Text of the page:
UltraWellness Lesson 6: Energy, Mitochondria, and Oxidative Stress


IN THE LAST LESSON we reviewed the importance of optimal detoxification for UltraWellness. Next we will review how you can turn up your metabolic engine and boost your energy.

Are you tired and worn out? Do you feel burned out and have sore muscles, fatigue and brain fog? You might have metabolic burnout!

Imagine if you could find a way to tune up your metabolism, to increase the amount of energy you have, to be able to think clearly and feel less achy! Imagine if you could prevent diabetes, heart disease, Parkinson’s, and dementia. Imagine if you could heal fibromyalgia and chronic fatigue syndrome. Imagine if you could get to the root of aging and slow the whole process down and eliminate most of the age related diseases. All that is possible by giving yourself a metabolic makeover; a metabolic tune up.

You might have heard of the rats fed high doses of resveratrol, the red phytonutrient found in red wine. They lived thirty percent longer while eating a bad diet. In fact they even became fitter and lost weight without changing their diet and eating the equivalent of the standard American poor quality diet. How could they eat more, eat bad food, not exercise, become fitter AND live thirty percent longer than the average rat?

One word. Mitochondria.

The resveratrol protected and improved the function of the mitochondria through its effects on special master aging genes. OK, so what are mitochondria and what do they have to do with having more energy, losing weight, and living to 120 years old without any disease? Everything.

It is a little tiny factory that turns food and oxygen into energy. In each cell there are hundreds to thousands of these little energy factories. They exist in greater amounts in active organs and tissues, like the muscles, heart, and brain. This is where your metabolism is happening.

What do mitochondria have to do with boosting your energy, losing weight and living to 120? Everything.

The role of your metabolism is to take the oxygen we breathe and the food we eat and process it to make energy, the fuel for life. (The fuel for your car is called gas. The fuel for your body is called ATP and it is produced from the combustion of food and oxygen.)

When they are not working properly, you suffer all the symptoms of low energy: fatigue, memory loss, pain, rapid aging, and more. Along the way, many things can go wrong that may impede your metabolism, make it run less efficiently, or practically shut it down.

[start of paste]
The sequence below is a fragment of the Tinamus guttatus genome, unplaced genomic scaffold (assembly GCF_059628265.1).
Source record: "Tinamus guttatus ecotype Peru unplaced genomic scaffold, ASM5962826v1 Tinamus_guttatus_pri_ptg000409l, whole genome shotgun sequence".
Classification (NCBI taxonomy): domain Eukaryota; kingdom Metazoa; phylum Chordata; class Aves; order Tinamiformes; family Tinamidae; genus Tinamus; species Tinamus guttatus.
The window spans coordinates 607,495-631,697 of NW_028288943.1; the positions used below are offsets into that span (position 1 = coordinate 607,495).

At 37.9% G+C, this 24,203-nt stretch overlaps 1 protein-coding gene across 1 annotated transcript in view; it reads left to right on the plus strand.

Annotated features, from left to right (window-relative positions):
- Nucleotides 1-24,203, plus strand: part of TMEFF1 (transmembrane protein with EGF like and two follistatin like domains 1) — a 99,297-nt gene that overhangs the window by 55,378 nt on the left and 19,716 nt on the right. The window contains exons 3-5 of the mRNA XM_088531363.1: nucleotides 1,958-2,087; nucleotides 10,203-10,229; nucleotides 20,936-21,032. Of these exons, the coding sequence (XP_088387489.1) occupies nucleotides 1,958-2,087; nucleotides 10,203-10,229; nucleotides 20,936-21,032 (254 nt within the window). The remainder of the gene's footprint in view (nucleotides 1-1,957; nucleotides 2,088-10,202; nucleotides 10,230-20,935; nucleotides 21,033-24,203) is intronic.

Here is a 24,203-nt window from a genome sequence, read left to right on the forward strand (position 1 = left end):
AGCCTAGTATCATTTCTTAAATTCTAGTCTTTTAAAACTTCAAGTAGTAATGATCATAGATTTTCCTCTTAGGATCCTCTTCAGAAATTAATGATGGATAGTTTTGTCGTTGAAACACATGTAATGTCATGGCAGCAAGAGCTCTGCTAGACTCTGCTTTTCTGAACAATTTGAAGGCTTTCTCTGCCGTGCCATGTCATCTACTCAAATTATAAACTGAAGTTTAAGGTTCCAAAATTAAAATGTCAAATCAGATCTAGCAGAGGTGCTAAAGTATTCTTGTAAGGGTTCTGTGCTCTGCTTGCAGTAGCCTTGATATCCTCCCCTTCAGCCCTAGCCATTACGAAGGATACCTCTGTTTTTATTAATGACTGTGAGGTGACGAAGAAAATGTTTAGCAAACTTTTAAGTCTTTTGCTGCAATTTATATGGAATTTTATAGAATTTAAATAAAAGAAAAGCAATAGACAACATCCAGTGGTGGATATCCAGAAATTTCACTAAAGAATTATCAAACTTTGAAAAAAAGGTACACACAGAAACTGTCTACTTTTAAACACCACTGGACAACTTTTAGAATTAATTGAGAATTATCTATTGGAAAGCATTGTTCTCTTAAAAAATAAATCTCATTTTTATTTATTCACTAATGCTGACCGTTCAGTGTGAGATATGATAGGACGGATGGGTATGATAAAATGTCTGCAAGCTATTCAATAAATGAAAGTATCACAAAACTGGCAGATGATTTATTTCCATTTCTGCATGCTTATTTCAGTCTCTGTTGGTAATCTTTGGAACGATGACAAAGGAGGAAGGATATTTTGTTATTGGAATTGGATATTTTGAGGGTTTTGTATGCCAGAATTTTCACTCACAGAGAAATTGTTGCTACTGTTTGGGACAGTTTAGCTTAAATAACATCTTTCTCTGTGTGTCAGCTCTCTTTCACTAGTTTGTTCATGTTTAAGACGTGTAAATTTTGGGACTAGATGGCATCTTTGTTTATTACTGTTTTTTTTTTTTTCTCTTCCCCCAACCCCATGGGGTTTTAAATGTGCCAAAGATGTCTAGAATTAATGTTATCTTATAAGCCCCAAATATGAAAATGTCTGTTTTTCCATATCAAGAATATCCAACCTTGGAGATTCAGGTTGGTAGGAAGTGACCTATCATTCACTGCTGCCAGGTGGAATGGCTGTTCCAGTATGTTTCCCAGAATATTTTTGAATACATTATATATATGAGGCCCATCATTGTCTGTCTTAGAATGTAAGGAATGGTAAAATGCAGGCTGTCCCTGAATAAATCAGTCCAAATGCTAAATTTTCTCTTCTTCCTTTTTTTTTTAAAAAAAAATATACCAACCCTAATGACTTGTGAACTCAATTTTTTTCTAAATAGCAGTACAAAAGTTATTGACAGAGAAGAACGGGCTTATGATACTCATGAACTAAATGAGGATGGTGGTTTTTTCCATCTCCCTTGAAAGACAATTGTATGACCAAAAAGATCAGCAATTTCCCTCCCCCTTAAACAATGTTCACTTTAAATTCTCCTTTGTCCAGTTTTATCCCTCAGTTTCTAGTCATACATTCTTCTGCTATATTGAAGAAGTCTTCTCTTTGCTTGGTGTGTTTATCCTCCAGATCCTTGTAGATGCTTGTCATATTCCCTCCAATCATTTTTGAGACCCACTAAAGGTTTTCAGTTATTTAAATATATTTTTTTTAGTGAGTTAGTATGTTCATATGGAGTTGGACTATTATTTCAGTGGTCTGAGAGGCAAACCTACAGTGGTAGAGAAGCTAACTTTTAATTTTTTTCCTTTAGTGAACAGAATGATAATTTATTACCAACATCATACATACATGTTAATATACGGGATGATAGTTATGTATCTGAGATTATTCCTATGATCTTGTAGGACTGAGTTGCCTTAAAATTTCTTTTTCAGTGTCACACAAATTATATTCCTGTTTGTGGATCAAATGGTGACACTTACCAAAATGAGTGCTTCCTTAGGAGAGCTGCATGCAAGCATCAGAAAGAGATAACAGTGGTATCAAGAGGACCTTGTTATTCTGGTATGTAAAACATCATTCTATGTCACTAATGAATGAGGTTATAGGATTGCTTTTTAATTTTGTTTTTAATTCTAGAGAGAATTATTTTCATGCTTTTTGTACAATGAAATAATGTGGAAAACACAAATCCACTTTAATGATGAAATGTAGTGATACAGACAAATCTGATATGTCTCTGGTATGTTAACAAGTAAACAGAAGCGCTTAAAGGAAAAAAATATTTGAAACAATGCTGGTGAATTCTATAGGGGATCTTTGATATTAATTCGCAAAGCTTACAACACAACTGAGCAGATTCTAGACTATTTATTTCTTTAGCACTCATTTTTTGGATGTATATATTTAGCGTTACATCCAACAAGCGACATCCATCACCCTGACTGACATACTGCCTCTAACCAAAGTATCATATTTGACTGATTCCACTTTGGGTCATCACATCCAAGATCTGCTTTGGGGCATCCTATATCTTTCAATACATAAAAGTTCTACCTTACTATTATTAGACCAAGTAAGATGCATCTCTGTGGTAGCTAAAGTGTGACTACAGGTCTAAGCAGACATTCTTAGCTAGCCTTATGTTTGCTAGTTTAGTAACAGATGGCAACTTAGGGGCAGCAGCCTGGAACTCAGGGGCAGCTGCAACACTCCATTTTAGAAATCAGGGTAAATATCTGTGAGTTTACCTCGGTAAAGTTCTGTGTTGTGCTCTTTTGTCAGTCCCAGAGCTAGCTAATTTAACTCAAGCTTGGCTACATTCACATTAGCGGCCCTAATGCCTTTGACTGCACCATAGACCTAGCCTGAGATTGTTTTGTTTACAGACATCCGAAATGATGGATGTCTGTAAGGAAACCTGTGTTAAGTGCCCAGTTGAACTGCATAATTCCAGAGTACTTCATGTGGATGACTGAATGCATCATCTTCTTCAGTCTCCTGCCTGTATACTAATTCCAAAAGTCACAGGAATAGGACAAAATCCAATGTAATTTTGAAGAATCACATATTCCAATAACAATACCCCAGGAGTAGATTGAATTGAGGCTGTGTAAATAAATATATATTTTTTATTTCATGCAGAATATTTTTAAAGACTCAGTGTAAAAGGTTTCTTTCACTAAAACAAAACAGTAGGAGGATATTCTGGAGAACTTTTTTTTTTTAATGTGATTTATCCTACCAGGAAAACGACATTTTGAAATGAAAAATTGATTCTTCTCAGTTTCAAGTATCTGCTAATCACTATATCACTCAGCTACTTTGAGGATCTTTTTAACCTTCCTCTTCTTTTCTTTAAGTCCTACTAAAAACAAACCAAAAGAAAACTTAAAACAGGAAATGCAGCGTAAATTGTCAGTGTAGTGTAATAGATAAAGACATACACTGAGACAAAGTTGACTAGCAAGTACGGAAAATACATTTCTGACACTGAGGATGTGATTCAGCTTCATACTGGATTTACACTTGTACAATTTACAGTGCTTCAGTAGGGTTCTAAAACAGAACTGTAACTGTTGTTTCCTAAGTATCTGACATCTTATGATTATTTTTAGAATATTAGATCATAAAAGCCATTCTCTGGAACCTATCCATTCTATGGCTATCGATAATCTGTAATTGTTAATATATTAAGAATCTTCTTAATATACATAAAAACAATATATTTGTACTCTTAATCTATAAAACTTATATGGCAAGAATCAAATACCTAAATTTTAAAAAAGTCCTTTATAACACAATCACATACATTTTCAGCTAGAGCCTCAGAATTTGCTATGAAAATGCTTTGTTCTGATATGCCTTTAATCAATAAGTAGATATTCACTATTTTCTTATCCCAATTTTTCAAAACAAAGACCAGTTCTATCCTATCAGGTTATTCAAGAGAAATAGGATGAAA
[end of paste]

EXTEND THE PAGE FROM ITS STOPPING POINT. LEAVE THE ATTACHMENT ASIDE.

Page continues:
Fatigue is the most common symptom of poorly functioning mitochondria. We need to keep them in top shape. The reason we poop out as we age is the constant insult and injury we give our mitochondria.

We have over 100,000 trillion of these powerhouses in our body, and each one contains 17,000 little assembly lines for making ATP, our major fuel. They use over ninety percent of the oxygen we breathe. They take up forty percent of the space inside the heart cells. The only problem is they are very sensitive to damage.

And the injury is from uncontrolled oxidative stress, which results from toxic insults, infections, allergens, stress, and just eating too much poor quality food.

Dr. Bruce Ames, the renowned scientist from the University of California at Berkeley, has spent the last decade discovering how we can give ourselves a metabolic tune up.

In one study he gave old rats who were tired, wouldn’t get on the treadmill anymore, and couldn’t find the cheese in the maze, or swim very far, two molecules that boost metabolism, that make the mitochondria run better. They are alpha lipoic acid and acetyl-L-carnitine.

Overnight these rats became young rats. They got up on the treadmill themselves, swam long distances without fatiguing and could easily find the cheese in the maze like young healthy rats. How could that happen?

Well, he simply gave the cells the raw materials they need for optimal function. As we age, our metabolism burns out from a lifetime of damage and insults. So again, the way to get healthy, the way to UltraWellness is very simple.

Ultimately the goal of UltraWellness is to give everyone a metabolic tune up. First, find the things that damage your metabolism and mitochondria. And second, give your body the things that help the mitochondria function optimally.

What damages the mitochondria?

These little energy factories are sensitive to insults. They are not well protected and easily damaged by toxins, infections, allergens, and stress. But the biggest insult over time is eating too much food, too many “empty calories”.

When the food is burned or metabolized with oxygen in the mitochondria, waste is produced in the form of free radicals that create a chain reaction of rusting or oxidation.

Unless we have enough antioxidants in our diet or we make enough in our body, we can’t protect ourselves from the damage to our mitochondria.